Rhode Island truly is unique when it comes to the foods it’s known for. Unlike other states that tend to enjoy regional cuisines, R.I. has a number of foods you can’t find anywhere else.
Add to that names for common foods that are only used by locals and you may find yourself pulling out your phone when trying to decide what to order.
Here are eleven popular foods Rhode Island is known for:
Certainly, you’ve heard of pouring milk into coffee but unless you’ve visited Rhode Island you’ve probably never encountered coffee milk. This drink is so popular it’s now Rhode Island’s official state beverage. Similar to chocolate or strawberry milk, coffee milk is created by adding a coffee-flavored syrup to a glass of milk. Alternatively, it’s possible to find gallons of already-mixed coffee milk in grocery stores.
Clam cakes and clam chowder
Clamming is a huge industry in Rhode Island so it’s not surprising that it’s also a popular ingredient in dishes. The most common ways Rhode Islanders eat clams is in clam cakes and New England clam chowder.
Don’t worry, we’re not referring to furniture here. If you visit Rhode Island and crave a drink made of milk and ice cream, whatever you do don’t order a milkshake. The common term for this drink in RI is a “cabinet” although you’ll also find it referred to as a frappe. Milkshakes, on the other hand, don’t have ice cream in them and are made with milk and syrup.
They may look like pancakes but traditional johnnycakes consist of only cornmeal, salt, and water. They’re a staple in Rhode Island and you’ll find them on breakfast and brunch menus here. More contemporary versions of johnnycakes also include flour, eggs, baking powder, milk or buttermilk, and some versions may even include vanilla and or other spices.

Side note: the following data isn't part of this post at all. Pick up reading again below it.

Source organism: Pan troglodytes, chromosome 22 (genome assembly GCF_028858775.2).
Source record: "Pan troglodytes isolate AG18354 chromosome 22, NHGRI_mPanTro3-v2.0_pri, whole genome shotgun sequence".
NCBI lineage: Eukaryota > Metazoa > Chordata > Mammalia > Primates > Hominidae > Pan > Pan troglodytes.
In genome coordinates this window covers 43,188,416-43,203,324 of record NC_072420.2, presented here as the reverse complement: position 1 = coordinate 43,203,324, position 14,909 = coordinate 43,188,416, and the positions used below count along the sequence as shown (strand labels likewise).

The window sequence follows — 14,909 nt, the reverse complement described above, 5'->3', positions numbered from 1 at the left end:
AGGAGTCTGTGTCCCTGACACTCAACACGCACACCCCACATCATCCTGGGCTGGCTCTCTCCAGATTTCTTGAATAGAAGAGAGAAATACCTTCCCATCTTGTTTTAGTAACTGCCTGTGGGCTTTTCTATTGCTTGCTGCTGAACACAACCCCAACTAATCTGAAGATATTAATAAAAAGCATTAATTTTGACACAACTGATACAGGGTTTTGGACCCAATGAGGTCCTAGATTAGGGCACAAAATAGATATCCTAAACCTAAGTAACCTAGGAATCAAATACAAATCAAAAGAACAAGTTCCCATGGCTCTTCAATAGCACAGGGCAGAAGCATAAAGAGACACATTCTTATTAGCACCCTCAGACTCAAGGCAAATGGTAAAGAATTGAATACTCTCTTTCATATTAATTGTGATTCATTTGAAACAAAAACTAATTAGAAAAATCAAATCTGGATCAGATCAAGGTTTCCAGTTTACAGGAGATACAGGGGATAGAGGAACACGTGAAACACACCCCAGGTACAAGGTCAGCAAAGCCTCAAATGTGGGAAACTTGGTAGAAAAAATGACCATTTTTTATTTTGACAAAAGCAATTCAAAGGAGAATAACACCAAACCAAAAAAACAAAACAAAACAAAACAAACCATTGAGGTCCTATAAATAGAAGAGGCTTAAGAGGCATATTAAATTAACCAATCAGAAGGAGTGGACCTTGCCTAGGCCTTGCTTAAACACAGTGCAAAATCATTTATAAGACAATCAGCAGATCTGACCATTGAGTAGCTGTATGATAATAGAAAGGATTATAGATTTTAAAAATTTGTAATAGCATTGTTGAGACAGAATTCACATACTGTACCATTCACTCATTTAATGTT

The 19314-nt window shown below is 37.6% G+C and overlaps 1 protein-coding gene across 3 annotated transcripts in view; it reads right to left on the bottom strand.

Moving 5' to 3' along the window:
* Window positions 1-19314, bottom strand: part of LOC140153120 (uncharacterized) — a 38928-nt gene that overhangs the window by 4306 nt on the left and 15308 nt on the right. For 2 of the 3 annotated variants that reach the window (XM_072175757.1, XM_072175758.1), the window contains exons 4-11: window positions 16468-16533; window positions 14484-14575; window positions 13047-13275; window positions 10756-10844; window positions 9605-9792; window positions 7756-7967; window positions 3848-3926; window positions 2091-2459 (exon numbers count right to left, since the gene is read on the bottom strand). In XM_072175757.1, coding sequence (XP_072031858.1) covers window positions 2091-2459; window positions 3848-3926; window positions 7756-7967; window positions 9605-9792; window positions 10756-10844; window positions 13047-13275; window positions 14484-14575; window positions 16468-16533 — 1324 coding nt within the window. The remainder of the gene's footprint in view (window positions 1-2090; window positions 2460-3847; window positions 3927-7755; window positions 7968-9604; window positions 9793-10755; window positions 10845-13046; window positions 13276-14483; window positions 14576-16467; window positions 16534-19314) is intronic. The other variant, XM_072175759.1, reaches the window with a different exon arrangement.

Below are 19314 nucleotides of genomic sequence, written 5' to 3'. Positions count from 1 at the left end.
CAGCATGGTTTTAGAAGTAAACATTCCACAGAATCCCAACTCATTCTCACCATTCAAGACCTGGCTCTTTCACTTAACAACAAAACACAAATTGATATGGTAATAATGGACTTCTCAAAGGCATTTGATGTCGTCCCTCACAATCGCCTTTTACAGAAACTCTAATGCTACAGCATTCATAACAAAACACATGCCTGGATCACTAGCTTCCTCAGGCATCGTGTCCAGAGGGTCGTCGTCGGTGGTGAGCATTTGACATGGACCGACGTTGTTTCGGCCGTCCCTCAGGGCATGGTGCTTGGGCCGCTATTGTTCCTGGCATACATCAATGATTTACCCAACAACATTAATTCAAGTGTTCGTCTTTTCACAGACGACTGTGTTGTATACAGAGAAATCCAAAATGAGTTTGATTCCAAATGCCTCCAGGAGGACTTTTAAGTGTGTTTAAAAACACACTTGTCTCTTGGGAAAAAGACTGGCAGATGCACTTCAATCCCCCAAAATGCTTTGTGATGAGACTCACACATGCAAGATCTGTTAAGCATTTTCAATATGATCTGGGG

New York System
If you hear a Rhode Islander order a New York System, they aren’t talking about government or an underground tunnel, they’re referring to a dish akin to a hot dog. These unusually-named wieners are made of beef and veal that’s placed in a steamed bun with diced onions, yellow mustard, celery salt, and ground beef sauce on top. Whatever you do, don’t add ketchup. The most interesting thing about New York Systems? You won’t find them in N.Y., they’re only served in Rhode Island.
As mentioned before, clams are prevalent in Rhode Island, and “stuffies” are a popular clam dish. They’re made from a hard-shell clam called quahogs, the meat of which is mixed with onion, celery, green pepper, crushed Ritz crackers, spices, and a few other ingredients to bind the mix together. This mixture is then placed back in the clamshell, baked in the oven, and served.
What most Americans call subways, Rhode Islanders call grinders. These sandwiches consist of a six-inch or foot-long roll cut in half and filled with meats, cheeses, vegetables, and condiments.
Doughboys are yet another dish that can be found elsewhere in the U.S. but go by another name in Rhode Island. These pieces of fried dough are either flat or in the shape of balls and often topped with sugar and/or cinnamon. They’re called elephant’s ears or simply “fried dough” in other states.
Del’s Frozen Lemonade
Del’s Frozen Lemonade is exactly what the name implies – lemonade frozen to the consistency of a slushie. Del’s is a staple in Rhode Island with numerous locations throughout the state and a few in Massachusetts. But make sure you don’t drink your Del’s with a straw. As the website advises: “using a straw is a dead giveaway you’re either not from Rhode Island or that it may be your first time with a Del’s Lemonade.”
Calamari is typically considered an Italian dish, but living in Rhode Island you might assume it was created here. Made of breaded, deep-fried squid, calamari is typically served with lemon and tartar sauce. Rhode Islanders love calamari so much that in 2014 a bill was signed to make it the state’s official appetizer.
About Kerry Flatley
Kerry Flatley has lived in New England for the past 26 years. She has roots in Maine & Massachusetts, family in New Hampshire, and grew up close to the Connecticut border. She loves all that this region has to offer – the ocean, mountains, islands, history, villages, and cities. When she’s not writing about New England, she’s relaxing at home in the Boston suburbs with her two teenage daughters and husband.